Here's my current bedtime supplement stack: 1 mg tablet of Natrol Time Release Melatonin; 1 capsule of Jarrow GABA Soothe (which contains PharmaGABA, L-Theanine and Ashwagandha); 3 capsules of Life Extension Neuromag (magnesium L-threonate); and 3 g of Now Glycine powder dissolved in water. I'm getting ready to trial 1 g of taurine along with l-tryptophan to see if that improves either deep sleep or sleep continuity.

You also mentioned DHA. Last week, I started following Rhonda Patrick's recommendation on DHA. I am consuming 1 ounce of salmon roe with 1/2 avocado a day because that's the easiest was to get a large dose of DHA in phospholipid form. I was expecting the salmon roe to taste so bad that I was pleasantly surprised when I tried it.

I haven’t paid up to become a subscriber to The Drive, but this particular AMA made me think twice.

In particular, I am interested in solving my lone sleep issue: waking up at around 3 a.m. for about an hour and then getting right back to sleep. Otherwise, I think I am good on the rest of it.

circular
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Re: Sleep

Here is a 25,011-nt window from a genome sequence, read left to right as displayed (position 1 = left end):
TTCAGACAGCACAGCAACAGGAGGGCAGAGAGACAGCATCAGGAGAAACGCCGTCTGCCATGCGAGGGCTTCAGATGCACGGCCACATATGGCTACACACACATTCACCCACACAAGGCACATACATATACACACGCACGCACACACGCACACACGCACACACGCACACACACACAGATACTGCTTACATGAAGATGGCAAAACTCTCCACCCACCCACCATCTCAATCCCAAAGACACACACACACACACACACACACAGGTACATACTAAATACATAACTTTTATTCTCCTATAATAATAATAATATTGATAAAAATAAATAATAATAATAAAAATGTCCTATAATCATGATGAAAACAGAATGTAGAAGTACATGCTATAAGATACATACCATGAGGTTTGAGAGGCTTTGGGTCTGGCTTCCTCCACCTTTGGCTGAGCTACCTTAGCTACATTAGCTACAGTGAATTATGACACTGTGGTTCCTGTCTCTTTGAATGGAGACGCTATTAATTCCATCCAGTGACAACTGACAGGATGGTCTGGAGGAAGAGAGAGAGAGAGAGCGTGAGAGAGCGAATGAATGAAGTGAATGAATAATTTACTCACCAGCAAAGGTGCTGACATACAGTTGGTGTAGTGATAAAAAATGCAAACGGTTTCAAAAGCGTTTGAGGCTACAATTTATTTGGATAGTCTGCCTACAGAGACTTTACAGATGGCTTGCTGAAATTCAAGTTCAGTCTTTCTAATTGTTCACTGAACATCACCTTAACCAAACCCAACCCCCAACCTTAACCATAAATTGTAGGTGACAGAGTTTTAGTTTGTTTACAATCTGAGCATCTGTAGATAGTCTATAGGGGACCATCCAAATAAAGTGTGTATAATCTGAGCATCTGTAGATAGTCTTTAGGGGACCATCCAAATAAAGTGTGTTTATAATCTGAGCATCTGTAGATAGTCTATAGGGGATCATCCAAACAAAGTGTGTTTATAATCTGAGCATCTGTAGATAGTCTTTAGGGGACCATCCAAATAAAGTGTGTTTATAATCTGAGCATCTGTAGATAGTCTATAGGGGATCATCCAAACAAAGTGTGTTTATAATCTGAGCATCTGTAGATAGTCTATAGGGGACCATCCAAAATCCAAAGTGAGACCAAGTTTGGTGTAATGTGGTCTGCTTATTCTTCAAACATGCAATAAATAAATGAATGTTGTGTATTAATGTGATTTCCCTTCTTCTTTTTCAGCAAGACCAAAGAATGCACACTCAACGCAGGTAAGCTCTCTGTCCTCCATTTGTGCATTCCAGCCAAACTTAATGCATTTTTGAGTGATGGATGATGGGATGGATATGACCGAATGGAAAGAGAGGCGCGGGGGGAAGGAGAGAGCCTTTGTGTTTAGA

Postby circular » Sun Jul 07, 2019 11:05 pm

This is a really interesting episode of the Broken Brain Podcast with sleep medicine dentist Dr. Mark Burhenne.
ApoE 3/4 > Thanks in advance for any responses made to my posts.

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Re: Sleep

Postby marymac » Mon Jul 08, 2019 1:40 pm

Have you read the research on pink noise and deep sleep? I've noticed an increase in the amount of deep sleep I've gotten since sleeping with a pink noise app.
https://www.sciencedaily.com/releases/2 ... 120531.htm

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TheBrain
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Re: Sleep

Postby TheBrain » Mon Jul 08, 2019 6:50 pm

What is the mechanism by which the Oura ring tracks deep sleep?

I use my Apple Watch and the Autosleep app to track my sleep. It tracks when you fall asleep and awaken, total time asleep, deep sleep, and sleep quality. According to AutoSleep, if your heart rate is at least 10% lower than your average heart rate during the day time, it indicates you are in deep sleep. It uses an algorithm to determine sleep quality, and I have no idea what the details are there.